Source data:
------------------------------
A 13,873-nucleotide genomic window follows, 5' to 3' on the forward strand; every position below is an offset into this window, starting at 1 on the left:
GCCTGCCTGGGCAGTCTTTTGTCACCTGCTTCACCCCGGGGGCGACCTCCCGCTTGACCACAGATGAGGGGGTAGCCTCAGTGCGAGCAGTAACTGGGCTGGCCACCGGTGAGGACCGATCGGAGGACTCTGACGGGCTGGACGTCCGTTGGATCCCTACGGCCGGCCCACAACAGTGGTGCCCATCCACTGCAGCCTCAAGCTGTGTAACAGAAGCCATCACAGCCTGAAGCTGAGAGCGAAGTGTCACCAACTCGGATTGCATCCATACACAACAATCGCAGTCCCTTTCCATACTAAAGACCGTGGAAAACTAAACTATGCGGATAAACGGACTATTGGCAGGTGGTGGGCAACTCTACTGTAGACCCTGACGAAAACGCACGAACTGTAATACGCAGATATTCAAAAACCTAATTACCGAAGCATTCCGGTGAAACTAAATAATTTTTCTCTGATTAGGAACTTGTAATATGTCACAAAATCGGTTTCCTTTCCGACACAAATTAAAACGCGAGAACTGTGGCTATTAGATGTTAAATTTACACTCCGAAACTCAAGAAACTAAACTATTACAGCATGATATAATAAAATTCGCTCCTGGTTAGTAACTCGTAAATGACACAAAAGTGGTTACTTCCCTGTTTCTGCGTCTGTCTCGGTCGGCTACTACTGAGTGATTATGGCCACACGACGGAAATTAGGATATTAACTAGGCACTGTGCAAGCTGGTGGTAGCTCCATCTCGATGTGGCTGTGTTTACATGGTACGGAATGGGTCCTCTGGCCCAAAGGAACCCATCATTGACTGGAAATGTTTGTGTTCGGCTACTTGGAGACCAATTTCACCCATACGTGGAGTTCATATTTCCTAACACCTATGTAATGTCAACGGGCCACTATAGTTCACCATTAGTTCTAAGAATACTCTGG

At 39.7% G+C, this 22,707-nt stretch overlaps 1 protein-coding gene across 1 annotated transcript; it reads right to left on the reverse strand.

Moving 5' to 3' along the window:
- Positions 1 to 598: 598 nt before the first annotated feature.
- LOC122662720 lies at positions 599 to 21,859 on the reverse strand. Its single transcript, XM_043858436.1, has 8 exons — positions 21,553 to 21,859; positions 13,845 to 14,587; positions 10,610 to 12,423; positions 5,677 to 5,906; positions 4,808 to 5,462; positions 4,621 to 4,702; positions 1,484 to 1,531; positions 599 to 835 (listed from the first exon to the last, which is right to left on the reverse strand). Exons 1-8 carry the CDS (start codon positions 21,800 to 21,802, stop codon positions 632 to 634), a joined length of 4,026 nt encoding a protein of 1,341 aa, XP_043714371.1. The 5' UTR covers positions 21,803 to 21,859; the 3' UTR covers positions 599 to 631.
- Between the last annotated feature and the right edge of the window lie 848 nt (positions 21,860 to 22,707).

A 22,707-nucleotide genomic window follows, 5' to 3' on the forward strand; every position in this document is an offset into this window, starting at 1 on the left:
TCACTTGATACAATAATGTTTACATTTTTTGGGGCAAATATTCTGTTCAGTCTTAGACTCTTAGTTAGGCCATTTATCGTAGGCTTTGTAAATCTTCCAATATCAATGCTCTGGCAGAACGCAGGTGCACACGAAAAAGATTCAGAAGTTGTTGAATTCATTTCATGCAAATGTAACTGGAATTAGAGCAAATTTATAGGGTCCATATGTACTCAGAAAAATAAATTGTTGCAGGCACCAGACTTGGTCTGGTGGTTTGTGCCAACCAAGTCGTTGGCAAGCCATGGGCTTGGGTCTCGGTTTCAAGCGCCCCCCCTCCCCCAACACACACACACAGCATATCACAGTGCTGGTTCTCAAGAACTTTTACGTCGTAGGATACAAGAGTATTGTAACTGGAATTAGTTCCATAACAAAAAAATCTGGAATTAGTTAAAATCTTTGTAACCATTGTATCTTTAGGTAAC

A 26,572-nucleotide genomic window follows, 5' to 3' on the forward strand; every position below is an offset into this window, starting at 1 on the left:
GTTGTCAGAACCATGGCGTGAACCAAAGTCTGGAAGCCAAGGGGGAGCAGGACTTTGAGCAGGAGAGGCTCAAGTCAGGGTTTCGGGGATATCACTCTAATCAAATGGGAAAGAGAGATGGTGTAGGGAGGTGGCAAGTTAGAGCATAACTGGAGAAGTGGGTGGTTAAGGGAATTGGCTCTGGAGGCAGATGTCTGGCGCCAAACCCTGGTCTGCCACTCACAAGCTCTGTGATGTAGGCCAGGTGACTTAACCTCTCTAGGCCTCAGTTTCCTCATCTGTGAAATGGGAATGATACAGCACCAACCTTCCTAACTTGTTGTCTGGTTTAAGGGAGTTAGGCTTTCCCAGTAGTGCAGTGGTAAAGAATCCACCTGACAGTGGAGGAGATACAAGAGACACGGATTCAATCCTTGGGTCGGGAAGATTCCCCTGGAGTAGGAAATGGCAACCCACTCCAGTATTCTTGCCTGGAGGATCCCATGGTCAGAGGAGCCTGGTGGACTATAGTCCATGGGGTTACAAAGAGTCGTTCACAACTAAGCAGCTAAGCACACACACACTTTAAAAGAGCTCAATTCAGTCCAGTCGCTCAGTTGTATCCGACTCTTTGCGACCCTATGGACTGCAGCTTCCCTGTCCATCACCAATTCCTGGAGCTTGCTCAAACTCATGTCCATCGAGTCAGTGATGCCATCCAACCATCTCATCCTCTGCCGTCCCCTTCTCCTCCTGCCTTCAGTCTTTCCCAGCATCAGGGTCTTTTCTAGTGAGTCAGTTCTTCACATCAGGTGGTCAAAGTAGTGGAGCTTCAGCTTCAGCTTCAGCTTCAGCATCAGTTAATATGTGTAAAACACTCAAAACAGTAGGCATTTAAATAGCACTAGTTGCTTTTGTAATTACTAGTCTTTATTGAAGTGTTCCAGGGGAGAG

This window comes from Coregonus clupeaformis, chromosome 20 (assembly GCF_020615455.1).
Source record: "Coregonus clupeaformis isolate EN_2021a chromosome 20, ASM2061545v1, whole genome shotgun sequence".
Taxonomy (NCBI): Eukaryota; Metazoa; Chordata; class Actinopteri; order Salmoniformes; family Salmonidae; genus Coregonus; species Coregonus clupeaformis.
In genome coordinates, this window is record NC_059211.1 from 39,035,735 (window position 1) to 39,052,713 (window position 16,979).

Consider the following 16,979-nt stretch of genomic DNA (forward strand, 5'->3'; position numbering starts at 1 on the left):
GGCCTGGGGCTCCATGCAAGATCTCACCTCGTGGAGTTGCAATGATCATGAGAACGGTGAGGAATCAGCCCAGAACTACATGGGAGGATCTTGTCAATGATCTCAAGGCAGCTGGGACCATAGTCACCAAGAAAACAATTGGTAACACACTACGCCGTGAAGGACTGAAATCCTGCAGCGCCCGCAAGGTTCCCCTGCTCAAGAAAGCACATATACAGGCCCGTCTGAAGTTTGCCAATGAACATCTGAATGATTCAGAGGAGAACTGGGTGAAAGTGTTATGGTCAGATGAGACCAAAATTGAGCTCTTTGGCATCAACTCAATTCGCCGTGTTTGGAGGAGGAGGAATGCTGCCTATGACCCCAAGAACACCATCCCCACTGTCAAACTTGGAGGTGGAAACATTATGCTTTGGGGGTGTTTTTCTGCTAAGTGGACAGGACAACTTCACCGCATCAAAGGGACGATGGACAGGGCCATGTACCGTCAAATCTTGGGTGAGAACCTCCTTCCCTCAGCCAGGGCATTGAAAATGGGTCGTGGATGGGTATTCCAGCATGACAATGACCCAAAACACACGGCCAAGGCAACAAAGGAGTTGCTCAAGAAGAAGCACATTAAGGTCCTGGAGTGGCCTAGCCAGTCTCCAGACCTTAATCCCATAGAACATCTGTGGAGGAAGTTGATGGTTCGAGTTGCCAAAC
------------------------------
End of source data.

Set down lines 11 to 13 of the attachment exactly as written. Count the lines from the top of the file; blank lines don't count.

GTTGTCAGAACCATGGCGTGAACCAAAGTCTGGAAGCCAAGGGGGAGCAGGACTTTGAGCAGGAGAGGCTCAAGTCAGGGTTTCGGGGATATCACTCTAATCAAATGGGAAAGAGAGATGGTGTAGGGAGGTGGCAAGTTAGAGCATAACTGGAGAAGTGGGTGGTTAAGGGAATTGGCTCTGGAGGCAGATGTCTGGCGCCAAACCCTGGTCTGCCACTCACAAGCTCTGTGATGTAGGCCAGGTGACTTAACCTCTCTAGGCCTCAGTTTCCTCATCTGTGAAATGGGAATGATACAGCACCAACCTTCCTAACTTGTTGTCTGGTTTAAGGGAGTTAGGCTTTCCCAGTAGTGCAGTGGTAAAGAATCCACCTGACAGTGGAGGAGATACAAGAGACACGGATTCAATCCTTGGGTCGGGAAGATTCCCCTGGAGTAGGAAATGGCAACCCACTCCAGTATTCTTGCCTGGAGGATCCCATGGTCAGAGGAGCCTGGTGGACTATAGTCCATGGGGTTACAAAGAGTCGTTCACAACTAAGCAGCTAAGCACACACACACTTTAAAAGAGCTCAATTCAGTCCAGTCGCTCAGTTGTATCCGACTCTTTGCGACCCTATGGACTGCAGCTTCCCTGTCCATCACCAATTCCTGGAGCTTGCTCAAACTCATGTCCATCGAGTCAGTGATGCCATCCAACCATCTCATCCTCTGCCGTCCCCTTCTCCTCCTGCCTTCAGTCTTTCCCAGCATCAGGGTCTTTTCTAGTGAGTCAGTTCTTCACATCAGGTGGTCAAAGTAGTGGAGCTTCAGCTTCAGCTTCAGCTTCAGCATCAGTTAATATGTGTAAAACACTCAAAACAGTAGGCATTTAAATAGCACTAGTTGCTTTTGTAATTACTAGTCTTTATTGAAGTGTTCCAGGGGAGAG

This window comes from Coregonus clupeaformis, chromosome 20 (assembly GCF_020615455.1).
Source record: "Coregonus clupeaformis isolate EN_2021a chromosome 20, ASM2061545v1, whole genome shotgun sequence".